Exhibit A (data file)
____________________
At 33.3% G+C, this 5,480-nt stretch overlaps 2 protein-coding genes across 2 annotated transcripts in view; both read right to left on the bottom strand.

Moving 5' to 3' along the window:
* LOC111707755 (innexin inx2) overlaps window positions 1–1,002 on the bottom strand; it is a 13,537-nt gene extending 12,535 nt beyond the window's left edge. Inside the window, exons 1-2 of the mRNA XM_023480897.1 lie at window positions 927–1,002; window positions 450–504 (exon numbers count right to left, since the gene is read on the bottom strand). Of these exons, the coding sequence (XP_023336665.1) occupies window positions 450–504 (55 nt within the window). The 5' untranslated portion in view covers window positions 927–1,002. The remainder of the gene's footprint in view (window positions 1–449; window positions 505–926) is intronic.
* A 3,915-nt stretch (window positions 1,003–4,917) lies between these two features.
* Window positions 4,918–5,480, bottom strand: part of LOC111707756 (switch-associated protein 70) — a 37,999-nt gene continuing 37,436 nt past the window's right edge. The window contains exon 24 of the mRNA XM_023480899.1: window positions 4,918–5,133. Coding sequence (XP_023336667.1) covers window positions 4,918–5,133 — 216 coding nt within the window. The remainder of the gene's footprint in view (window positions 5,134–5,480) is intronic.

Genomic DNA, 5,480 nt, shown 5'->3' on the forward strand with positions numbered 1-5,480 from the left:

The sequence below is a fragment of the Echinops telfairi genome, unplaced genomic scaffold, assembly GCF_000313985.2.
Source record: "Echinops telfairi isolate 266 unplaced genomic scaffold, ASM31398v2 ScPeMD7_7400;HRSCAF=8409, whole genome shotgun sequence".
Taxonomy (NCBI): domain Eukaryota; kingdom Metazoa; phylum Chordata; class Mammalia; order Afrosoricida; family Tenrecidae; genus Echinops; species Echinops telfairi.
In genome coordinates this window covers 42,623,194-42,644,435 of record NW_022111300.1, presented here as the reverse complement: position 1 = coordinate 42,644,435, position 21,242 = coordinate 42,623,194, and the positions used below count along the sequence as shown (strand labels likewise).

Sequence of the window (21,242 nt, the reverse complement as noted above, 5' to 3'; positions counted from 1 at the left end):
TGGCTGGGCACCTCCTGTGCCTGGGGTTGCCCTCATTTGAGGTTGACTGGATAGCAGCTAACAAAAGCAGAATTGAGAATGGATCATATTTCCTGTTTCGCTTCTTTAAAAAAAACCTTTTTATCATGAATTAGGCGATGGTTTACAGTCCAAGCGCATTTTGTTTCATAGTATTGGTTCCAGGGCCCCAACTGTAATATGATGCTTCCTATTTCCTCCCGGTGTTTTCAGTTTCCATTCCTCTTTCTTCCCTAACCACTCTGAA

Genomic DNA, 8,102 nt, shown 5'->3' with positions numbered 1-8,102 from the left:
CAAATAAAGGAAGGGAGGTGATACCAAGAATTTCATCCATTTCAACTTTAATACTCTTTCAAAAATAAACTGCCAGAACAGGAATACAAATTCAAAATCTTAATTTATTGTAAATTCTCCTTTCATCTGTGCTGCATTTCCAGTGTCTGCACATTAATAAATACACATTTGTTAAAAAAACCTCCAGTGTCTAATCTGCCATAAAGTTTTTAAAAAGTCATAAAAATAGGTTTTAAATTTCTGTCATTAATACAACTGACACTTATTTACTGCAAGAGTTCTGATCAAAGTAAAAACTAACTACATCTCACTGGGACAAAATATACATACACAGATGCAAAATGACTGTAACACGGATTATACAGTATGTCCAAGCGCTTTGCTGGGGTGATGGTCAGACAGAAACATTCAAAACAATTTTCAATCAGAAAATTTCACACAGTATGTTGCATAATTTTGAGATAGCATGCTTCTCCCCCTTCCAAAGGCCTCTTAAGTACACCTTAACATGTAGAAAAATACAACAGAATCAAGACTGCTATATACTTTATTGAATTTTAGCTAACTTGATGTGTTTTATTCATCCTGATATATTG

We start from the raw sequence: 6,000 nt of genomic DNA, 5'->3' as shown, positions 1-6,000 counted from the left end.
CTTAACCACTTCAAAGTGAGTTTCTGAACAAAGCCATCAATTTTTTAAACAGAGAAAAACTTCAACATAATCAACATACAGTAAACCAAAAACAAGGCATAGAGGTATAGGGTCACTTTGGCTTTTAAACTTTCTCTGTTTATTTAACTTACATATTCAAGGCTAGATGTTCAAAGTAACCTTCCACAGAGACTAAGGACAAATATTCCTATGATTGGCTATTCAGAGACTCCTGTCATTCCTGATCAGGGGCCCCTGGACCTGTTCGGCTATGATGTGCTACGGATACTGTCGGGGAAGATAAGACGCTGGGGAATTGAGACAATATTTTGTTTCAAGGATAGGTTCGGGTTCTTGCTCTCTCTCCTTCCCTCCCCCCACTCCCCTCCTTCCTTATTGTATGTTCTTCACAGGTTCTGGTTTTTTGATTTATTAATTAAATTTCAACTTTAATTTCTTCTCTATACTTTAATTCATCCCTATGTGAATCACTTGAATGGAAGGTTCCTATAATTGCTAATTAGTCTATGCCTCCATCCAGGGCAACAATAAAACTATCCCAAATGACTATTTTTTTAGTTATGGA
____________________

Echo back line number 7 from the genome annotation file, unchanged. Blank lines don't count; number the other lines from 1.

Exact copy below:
The sequence below is a fragment of the Echinops telfairi genome, unplaced genomic scaffold, assembly GCF_000313985.2.